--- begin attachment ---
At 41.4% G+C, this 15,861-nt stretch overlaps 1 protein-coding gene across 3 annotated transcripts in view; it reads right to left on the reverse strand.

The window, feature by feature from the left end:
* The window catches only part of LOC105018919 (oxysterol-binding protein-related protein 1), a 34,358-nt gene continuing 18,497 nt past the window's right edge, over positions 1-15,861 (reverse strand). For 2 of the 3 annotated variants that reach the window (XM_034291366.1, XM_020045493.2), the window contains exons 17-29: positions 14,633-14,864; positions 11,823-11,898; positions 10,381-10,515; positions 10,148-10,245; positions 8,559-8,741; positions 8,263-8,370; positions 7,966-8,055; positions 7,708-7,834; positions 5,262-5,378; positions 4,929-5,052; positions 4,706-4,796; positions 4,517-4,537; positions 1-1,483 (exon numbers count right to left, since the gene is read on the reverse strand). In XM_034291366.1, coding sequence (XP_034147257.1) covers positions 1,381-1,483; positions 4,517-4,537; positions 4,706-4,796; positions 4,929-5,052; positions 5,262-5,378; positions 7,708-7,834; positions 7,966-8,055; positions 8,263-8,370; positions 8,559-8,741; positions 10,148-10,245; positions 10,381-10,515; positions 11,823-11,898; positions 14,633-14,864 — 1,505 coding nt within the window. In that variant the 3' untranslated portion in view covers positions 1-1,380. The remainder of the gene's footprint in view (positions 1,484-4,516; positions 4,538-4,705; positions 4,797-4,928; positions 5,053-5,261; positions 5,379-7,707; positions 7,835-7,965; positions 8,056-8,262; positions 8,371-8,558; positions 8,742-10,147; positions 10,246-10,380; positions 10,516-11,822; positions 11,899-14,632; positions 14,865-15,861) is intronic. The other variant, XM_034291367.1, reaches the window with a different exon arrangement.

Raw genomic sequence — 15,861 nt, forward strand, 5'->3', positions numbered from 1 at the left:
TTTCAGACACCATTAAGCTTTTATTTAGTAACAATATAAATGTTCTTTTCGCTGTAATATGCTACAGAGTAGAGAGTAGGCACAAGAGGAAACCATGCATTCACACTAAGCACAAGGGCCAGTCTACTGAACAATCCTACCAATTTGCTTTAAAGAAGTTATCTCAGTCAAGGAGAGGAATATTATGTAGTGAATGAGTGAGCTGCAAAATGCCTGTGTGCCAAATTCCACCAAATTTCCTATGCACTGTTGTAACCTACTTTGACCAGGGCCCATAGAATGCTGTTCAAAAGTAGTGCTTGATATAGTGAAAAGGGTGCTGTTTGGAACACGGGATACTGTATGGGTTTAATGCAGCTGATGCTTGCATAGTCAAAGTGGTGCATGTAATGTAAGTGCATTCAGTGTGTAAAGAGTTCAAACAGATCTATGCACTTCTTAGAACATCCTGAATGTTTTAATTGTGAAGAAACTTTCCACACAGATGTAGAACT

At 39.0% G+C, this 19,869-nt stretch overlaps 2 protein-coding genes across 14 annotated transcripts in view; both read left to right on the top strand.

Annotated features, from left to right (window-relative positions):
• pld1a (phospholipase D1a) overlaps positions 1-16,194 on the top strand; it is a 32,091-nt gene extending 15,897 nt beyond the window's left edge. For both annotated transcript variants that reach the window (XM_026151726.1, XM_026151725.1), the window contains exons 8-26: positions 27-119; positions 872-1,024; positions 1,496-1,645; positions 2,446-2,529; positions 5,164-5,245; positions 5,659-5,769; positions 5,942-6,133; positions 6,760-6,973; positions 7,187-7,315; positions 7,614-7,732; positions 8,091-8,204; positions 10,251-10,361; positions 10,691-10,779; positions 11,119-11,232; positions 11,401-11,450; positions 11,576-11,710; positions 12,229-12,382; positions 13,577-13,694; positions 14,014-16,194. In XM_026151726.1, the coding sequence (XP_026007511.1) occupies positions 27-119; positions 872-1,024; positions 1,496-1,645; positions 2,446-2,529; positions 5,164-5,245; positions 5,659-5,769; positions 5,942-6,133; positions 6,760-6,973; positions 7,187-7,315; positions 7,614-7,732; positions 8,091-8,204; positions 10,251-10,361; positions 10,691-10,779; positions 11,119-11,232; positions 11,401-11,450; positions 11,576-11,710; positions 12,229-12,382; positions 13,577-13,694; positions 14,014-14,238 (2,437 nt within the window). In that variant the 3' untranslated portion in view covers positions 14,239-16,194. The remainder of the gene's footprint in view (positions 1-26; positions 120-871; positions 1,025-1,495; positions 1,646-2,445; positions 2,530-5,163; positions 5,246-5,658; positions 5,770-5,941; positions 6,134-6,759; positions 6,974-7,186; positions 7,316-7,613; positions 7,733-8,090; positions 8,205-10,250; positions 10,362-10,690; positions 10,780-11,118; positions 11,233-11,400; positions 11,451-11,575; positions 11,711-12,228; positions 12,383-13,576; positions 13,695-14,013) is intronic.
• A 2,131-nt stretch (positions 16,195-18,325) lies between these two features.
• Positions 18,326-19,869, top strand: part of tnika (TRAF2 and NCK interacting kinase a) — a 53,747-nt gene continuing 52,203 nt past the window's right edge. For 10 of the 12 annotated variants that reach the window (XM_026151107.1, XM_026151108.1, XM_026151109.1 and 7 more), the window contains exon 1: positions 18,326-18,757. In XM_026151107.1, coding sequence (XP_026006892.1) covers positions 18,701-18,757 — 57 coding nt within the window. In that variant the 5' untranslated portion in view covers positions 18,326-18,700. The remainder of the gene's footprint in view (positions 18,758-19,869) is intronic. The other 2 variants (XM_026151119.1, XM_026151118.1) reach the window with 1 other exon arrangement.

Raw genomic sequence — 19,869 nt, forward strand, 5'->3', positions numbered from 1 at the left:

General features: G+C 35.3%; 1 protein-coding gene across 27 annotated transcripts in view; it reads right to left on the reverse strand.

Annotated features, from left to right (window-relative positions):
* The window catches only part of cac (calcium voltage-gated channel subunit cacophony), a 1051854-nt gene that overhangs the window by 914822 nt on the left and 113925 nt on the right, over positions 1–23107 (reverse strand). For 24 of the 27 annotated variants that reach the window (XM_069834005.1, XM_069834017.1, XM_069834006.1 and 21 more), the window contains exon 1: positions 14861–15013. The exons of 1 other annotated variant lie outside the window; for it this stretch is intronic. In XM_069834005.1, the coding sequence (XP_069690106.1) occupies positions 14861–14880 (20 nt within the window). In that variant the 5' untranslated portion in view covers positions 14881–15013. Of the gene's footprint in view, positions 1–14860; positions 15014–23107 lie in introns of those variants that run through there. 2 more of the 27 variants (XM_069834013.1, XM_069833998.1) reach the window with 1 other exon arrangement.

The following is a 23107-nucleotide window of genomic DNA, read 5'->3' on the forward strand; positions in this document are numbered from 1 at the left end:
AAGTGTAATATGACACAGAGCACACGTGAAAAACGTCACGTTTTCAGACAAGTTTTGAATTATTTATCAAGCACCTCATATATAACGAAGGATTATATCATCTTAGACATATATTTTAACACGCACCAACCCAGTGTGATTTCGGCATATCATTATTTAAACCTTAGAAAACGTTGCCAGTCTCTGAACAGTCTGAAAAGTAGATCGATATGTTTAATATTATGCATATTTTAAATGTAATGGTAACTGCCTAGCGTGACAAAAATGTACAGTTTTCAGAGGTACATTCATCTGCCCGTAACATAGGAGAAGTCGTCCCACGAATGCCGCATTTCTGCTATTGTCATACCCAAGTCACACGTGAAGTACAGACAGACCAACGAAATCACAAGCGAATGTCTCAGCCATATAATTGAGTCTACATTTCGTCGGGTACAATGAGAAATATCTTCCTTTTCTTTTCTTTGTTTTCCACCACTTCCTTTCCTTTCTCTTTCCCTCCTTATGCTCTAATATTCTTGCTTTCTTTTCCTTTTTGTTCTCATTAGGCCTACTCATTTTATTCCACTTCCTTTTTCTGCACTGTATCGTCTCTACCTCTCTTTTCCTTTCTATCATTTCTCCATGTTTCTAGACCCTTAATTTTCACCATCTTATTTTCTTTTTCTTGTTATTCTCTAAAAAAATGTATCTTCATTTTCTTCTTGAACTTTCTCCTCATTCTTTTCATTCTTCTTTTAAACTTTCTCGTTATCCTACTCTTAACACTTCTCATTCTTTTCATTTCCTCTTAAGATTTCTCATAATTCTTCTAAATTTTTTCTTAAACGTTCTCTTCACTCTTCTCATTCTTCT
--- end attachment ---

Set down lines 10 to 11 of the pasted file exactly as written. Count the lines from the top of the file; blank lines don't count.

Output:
• Positions 18,326-19,869, top strand: part of tnika (TRAF2 and NCK interacting kinase a) — a 53,747-nt gene continuing 52,203 nt past the window's right edge. For 10 of the 12 annotated variants that reach the window (XM_026151107.1, XM_026151108.1, XM_026151109.1 and 7 more), the window contains exon 1: positions 18,326-18,757. In XM_026151107.1, coding sequence (XP_026006892.1) covers positions 18,701-18,757 — 57 coding nt within the window. In that variant the 5' untranslated portion in view covers positions 18,326-18,700. The remainder of the gene's footprint in view (positions 18,758-19,869) is intronic. The other 2 variants (XM_026151119.1, XM_026151118.1) reach the window with 1 other exon arrangement.

Raw genomic sequence — 19,869 nt, forward strand, 5'->3', positions numbered from 1 at the left: